Automation – a solution that the blogosphere desperately needs
What about this one? The line of thought is the same, but it’s much clearer. It immediately indicates that automation is a cutting-edge technology that can transform the blogosphere. This leads us to an important conclusion – the best subheadings are implicit and LEAD the writer into the section, without any excess explanations.
Move the keywords to the front
From an SEO perspective, subheadings have an important role in “pleasing” search engine algorithms. It’s not enough to have the disposition of keywords solely in the title and the text. You will rank higher in search results if you include keywords into the subheadings. However, for reading purposes, they should be in the front.
A scanner is a person who doesn’t read the whole blog post right away. Instead, they skim through it to look for keywords and particularly interesting data. You should cater to them too, by putting the keyword into the foreground. It’s much more noticeable that way.
Subheadings don’t go alone
While it’s true that subheadings are the second most important element of content, they cannot bear the weight alone. This is especially true if a particular section of the text is long or boring to read. In these cases, you can make the subheadings more specific, but also add some help in the form of infographics or images.
Immediately under the subheading, add an infographic that demonstrates the point of the section or that gives a visual representation of data. With that in mind, you can also expand further.
Why not a video if you have the right animation skills? A complex subheading can be clarified by visual experience, which again serves as an excellent intro towards a particular section. Makes sense, doesn’t it?
Ask (but also be rhetorical)
Many bloggers and content writers are wary of putting questions into subheadings. While their fear might be irrational at times, it is entirely warranted. Most writers lose the chance to ask something the audience wants to know. Let’s take a look at these examples:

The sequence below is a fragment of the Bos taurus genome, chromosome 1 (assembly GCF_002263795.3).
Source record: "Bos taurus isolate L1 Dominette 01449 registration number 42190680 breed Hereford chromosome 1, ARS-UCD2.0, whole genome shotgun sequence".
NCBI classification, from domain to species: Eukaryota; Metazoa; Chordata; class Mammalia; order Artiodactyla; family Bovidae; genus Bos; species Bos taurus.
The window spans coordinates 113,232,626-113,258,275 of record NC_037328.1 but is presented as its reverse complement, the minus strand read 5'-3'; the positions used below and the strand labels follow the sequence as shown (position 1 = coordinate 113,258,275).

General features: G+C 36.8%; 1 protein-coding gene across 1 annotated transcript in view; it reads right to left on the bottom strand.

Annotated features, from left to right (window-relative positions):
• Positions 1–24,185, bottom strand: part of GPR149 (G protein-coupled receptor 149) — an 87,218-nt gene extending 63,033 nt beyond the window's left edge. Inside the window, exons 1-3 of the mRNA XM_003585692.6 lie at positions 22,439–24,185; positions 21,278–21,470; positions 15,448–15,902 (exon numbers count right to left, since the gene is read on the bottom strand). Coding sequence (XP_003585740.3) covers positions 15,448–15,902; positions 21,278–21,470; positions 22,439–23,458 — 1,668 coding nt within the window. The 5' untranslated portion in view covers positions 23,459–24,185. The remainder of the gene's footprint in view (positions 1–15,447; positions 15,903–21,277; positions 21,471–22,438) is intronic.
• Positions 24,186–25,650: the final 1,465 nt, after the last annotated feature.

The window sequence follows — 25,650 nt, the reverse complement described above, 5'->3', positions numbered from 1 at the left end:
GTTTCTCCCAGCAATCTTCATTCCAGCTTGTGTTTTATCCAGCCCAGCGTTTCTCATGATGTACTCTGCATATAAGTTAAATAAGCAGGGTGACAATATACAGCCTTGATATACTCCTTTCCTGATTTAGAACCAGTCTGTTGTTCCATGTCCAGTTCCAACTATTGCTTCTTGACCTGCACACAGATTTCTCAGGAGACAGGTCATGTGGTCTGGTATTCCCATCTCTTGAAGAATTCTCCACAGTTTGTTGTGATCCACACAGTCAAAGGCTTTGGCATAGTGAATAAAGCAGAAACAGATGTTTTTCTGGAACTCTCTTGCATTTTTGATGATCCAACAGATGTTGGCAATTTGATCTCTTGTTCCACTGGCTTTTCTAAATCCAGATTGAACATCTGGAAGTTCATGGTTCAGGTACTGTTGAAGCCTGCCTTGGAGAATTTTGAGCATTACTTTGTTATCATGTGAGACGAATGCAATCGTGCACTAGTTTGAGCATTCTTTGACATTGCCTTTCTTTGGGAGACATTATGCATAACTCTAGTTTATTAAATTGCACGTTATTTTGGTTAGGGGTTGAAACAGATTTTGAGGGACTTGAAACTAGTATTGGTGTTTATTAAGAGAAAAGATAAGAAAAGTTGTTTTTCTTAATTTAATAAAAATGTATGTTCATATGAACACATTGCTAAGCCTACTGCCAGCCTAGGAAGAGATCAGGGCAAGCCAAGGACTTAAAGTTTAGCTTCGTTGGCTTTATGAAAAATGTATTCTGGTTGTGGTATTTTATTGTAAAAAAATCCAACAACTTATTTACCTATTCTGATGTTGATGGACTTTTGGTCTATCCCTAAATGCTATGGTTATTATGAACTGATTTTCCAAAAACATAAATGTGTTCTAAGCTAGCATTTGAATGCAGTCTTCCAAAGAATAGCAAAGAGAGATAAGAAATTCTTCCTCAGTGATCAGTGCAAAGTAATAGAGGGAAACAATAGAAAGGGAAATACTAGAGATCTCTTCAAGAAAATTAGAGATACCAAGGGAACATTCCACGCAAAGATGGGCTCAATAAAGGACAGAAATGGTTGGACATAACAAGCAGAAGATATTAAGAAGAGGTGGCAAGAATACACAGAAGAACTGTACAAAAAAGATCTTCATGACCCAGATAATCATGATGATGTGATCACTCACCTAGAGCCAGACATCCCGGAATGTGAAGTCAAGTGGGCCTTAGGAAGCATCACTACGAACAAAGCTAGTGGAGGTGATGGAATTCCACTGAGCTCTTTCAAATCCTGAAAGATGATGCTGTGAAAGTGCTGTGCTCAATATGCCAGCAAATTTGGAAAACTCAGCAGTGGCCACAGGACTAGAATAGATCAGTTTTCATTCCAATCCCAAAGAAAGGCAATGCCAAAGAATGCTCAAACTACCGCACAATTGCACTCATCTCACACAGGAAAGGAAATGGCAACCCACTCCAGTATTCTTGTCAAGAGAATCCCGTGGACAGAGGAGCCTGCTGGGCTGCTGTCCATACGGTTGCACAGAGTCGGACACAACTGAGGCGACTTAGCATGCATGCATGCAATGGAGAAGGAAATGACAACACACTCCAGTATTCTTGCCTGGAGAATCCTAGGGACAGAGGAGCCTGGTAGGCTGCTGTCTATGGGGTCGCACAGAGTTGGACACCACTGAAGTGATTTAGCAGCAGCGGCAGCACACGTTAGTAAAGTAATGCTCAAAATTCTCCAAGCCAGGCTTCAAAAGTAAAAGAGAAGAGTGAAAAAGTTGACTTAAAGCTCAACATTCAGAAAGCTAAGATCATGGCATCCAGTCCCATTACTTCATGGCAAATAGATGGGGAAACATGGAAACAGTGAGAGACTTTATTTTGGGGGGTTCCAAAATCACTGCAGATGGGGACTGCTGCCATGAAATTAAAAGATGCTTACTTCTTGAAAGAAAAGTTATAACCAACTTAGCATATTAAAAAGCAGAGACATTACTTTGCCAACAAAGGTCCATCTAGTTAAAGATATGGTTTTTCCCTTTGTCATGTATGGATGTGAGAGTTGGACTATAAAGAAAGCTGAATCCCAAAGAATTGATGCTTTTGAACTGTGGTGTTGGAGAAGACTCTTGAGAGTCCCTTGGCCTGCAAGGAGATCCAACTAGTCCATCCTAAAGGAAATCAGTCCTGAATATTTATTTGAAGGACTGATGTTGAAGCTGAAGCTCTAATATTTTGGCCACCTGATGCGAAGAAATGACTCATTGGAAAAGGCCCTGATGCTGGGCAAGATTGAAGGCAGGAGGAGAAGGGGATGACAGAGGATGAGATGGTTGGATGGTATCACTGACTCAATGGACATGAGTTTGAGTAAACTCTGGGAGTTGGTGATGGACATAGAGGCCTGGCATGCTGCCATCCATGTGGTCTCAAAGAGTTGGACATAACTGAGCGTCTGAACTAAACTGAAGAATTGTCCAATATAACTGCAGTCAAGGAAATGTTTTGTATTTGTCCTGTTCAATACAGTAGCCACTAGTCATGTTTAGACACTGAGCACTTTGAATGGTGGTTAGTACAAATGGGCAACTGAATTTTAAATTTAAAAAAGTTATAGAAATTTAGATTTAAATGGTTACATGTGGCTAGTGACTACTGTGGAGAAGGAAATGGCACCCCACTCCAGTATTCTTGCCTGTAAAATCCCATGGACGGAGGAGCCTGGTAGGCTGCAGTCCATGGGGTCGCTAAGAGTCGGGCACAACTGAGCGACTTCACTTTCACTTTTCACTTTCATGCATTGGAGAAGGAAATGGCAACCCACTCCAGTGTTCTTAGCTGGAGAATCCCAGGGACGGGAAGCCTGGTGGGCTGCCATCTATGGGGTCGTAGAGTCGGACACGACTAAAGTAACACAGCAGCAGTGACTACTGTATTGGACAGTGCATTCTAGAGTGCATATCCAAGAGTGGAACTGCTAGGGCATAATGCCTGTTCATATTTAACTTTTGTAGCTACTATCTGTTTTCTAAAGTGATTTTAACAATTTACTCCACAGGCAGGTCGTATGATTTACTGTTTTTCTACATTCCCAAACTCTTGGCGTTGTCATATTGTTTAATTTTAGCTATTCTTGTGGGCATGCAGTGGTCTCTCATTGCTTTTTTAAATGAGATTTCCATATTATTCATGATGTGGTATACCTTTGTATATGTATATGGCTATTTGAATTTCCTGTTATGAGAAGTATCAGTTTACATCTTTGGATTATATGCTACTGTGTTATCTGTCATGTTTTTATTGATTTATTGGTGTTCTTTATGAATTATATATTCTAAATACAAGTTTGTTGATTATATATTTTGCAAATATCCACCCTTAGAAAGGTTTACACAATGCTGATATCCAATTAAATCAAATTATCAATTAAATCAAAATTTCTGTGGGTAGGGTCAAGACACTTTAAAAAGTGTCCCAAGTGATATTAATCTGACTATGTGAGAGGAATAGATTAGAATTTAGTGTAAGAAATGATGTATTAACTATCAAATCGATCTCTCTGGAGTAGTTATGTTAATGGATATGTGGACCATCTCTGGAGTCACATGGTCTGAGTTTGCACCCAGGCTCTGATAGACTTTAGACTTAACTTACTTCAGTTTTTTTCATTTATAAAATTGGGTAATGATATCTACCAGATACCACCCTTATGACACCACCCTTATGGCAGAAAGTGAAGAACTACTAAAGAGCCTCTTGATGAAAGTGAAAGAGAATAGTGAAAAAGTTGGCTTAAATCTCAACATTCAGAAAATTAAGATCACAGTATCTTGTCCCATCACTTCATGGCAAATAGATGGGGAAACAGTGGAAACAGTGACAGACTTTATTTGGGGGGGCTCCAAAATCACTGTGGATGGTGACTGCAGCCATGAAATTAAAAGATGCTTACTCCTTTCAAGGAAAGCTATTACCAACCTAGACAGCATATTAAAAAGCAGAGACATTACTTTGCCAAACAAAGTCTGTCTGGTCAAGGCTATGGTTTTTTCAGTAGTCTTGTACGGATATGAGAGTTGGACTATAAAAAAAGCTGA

- What are the 5 essential tricks for successful email marketing?
- How do you correctly clean the sole of your sneakers?
- What to do when a dog doesn’t feel like being groomed?
- Is creating a content plan a problem for you?
By looking at these subheadings, we can think of a formula that ensures your question-based headings will be successful and creative. The questions have to warrant one of two possible answers by the reader:
- Yes, absolutely! How did you know?
- Hmmm, I want to know, let me read a bit more.
The key thing to remember here is to evoke curiosity or a feeling of familiarity. Readers love when you refer to a problem they have or when you ask about something they don’t know, but want to know.
Play with any of these human emotions and you will find your readers much more engaged than before. It’s all about presenting your solution as either familiar to the reader or essential to their thirst for knowledge.
To evoke the will to read in your readers, the subheadings have to be the skeleton of the text. Make sure they’re not too long or too bland. Always try to shorten then, while still trying to maintain a unique form. Questions are also a powerful tool, so use them wisely. Good luck !
Lauren Adley is a writer and editor at Custom Essay and uk.bestessays.com. She is dedicated to her family, work and friends. She is keen on reading, playing the guitar and traveling. She is interested in educational, marketing and blogging issues. Feel free to connect with her on Twitter and Google+.